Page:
Regulation Q

DEFINITION of 'Regulation Q'

A Federal Reserve Board regulation that prohibited banks from being able to pay interest on deposits within checking accounts. Regulation Q was enacted in accordance to the Glass-Steagall Act of 1933, to limit loan sharking and other such unseemly actions. In addition, it motivated consumers to release funds from these accounts and put them into money market funds.

BREAKING DOWN 'Regulation Q'

In 2010 the Dodd-Frank Act, for all intents and purposes, repealed Regulation Q and allowed for banks to offer interest on checking accounts for it business banking customers. This move was made, in part, to increase banking reserves to militate against credit illiquidity that was experienced in the initial days of the 2008-2009 credit crisis.

RELATED TERMS
  1. Depository Institutions Deregulation ...

    A six-member committee established by the Depository Institutions ...
  2. Regulation U

    The Federal Reserve Board regulation that governs loans by banks ...
  3. Regulation Fair Disclosure - Reg ...

    A rule passed by the Securities and Exchange Commission in an ...
  4. Federal Reserve Board - FRB

    The governing body of the Federal Reserve System. The seven members ...
  5. Regulation G

    A federal regulation that requires insured depository institutions ...
  6. Loan Shark

    A person or entity that charges borrowers interest above an established ...
Related Articles
  1. Economics

    The Federal Reserve

    Few organizations can move the market like the Federal Reserve. As an investor, it's important to understand exactly what the Fed does and how it influences the economy.
  2. Personal Finance

    How Will Bank Regulation Affect British Banks?

    We look at the proposed changes to Britain's banking system, and see whether it will be able to stay competitive.
  3. Entrepreneurship

    Government Regulations: Do They Help Businesses?

    These rules are in place to protect consumers and help businesses thrive at the same time.
  4. Economics

    The SEC: A Brief History Of Regulation

    The SEC has continued to make the market a safer place and to learn from and adapt to new scandals and crises.
  5. Economics

    The Pitfalls Of Financial Regulation

    Regulatory actions usually have lofty intentions that end up with unintended and negative consequences.
  6. Personal Finance

    Bank Regulations: Good Or Bad?

    Big investors are calling for more regulations, while others are up in arms at the ideas. So who's right?
  7. Investing News

    Is the White House too Optimistic on the Economy?

    Are the White House's economic growth projections for 2016 and 2017 realistic or too optimistic?
  8. Economics

    Economist Guide: 5 Lessons Milton Friedman Teaches Us

    Find out what can still be learned from the late economist Milton Friedman, a Nobel prize winner and champion of free market economics.
  9. Fundamental Analysis

    3 Times the FOMC Got It Right This Century

    Learn about three times that the Federal Open Market Committee (FOMC) and the Federal Reserve took positive steps to help the economy in the 21st century.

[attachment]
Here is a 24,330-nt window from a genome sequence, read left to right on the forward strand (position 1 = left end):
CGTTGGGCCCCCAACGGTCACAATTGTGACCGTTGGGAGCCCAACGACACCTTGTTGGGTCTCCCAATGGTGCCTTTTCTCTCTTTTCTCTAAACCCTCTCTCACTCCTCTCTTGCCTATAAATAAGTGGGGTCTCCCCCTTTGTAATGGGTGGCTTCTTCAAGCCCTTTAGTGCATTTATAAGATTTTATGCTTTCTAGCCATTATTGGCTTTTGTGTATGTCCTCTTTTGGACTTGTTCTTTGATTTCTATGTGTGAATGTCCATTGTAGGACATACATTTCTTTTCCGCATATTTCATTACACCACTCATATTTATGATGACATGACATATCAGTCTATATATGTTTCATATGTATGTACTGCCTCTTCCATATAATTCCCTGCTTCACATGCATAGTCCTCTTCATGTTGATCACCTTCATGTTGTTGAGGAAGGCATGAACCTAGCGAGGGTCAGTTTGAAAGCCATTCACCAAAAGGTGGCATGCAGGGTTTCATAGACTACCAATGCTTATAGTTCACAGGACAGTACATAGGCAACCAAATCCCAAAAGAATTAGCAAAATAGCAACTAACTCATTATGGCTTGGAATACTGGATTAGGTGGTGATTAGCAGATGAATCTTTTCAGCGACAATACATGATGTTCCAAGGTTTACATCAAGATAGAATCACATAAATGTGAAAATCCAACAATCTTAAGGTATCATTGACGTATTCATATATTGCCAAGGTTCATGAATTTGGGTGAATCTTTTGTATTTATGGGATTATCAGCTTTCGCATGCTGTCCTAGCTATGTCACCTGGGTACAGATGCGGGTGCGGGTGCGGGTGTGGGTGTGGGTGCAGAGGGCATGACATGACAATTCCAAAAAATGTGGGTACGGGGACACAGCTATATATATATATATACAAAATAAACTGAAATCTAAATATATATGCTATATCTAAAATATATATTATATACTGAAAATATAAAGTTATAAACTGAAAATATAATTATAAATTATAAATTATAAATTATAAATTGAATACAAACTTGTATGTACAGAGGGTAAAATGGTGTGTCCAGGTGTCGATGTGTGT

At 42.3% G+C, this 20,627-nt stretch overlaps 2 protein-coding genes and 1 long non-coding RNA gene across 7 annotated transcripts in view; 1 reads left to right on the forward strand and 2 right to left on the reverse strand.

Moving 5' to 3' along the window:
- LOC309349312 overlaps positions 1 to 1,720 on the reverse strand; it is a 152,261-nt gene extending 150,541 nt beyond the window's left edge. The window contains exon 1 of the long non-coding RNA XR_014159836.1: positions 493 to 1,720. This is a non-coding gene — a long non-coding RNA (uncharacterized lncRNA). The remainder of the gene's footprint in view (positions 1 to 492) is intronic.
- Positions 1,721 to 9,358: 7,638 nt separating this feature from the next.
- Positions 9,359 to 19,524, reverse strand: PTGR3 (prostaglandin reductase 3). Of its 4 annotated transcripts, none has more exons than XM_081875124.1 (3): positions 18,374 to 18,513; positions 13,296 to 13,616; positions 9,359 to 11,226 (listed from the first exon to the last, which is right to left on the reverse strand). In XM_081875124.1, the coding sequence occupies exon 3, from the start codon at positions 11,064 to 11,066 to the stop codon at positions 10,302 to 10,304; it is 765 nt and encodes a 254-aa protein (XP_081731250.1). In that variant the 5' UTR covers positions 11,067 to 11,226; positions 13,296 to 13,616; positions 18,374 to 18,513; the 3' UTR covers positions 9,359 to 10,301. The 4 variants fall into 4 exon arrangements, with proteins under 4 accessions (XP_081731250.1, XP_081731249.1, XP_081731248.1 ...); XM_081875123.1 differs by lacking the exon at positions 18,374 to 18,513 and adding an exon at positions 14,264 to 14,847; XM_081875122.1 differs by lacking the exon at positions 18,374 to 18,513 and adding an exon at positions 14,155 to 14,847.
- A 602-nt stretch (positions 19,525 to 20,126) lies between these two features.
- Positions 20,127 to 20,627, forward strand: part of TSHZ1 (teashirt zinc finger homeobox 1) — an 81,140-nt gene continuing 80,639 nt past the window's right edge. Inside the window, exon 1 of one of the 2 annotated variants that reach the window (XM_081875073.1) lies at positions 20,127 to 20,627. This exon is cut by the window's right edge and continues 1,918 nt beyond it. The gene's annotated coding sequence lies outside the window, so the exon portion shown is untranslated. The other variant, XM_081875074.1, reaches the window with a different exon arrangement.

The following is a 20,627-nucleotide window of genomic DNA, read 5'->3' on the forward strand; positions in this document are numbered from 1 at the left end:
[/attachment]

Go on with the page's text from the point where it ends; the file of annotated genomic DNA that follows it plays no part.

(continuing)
10. Personal Finance

    How the Green Card Lottery Really Works

    Here's how the popular green card lottery, run by the U.S. State Department, operates, including some tips on improving your odds of winning.
RELATED FAQS
  1. How does the Wall Street Journal prime rate forecast work?

    The prime rate forecast is also known as the consensus prime rate, or the average prime rate defined by the Wall Street Journal ... Read Full Answer >>
  2. What is a basis point (BPS)?

    A basis point is a unit of measure used in finance to describe the percentage change in the value or rate of a financial ... Read Full Answer >>
  3. What is the Writ of Mandamus?

    A writ of mandamus is a court order issued by a judge at a petitioner’s request compelling someone to execute a duty he is ... Read Full Answer >>
  4. Can FHA loans be used for condos?

    A borrower can obtain Federal Housing Administration (FHA) loans to finance the purchase of a condominium as long as the ... Read Full Answer >>
  5. Can I get dental insurance with Medicare?

    Medicare does not offer dental insurance that will cover dental care and medical supplies, such as cleanings, sealants, extractions, ... Read Full Answer >>
  6. Who can make catch-up contributions to a Health Savings Account (HSA)?

    An eligible individual who is 55 years or older at the end of his tax year can make additional catch-up contributions to ... Read Full Answer >>
Hot Definitions
  1. Harry Potter Stock Index

    A collection of stocks from companies related to the "Harry Potter" series franchise. Created by StockPickr, this index seeks ...
  2. Liquidation Margin

    Liquidation margin refers to the value of all of the equity positions in a margin account. If an investor or trader holds ...
  3. Black Swan

    An event or occurrence that deviates beyond what is normally expected of a situation and that would be extremely difficult ...
  4. Inverted Yield Curve

    An interest rate environment in which long-term debt instruments have a lower yield than short-term debt instruments of the ...
  5. Socially Responsible Investment - SRI

    An investment that is considered socially responsible because of the nature of the business the company conducts. Common ...
Trading Center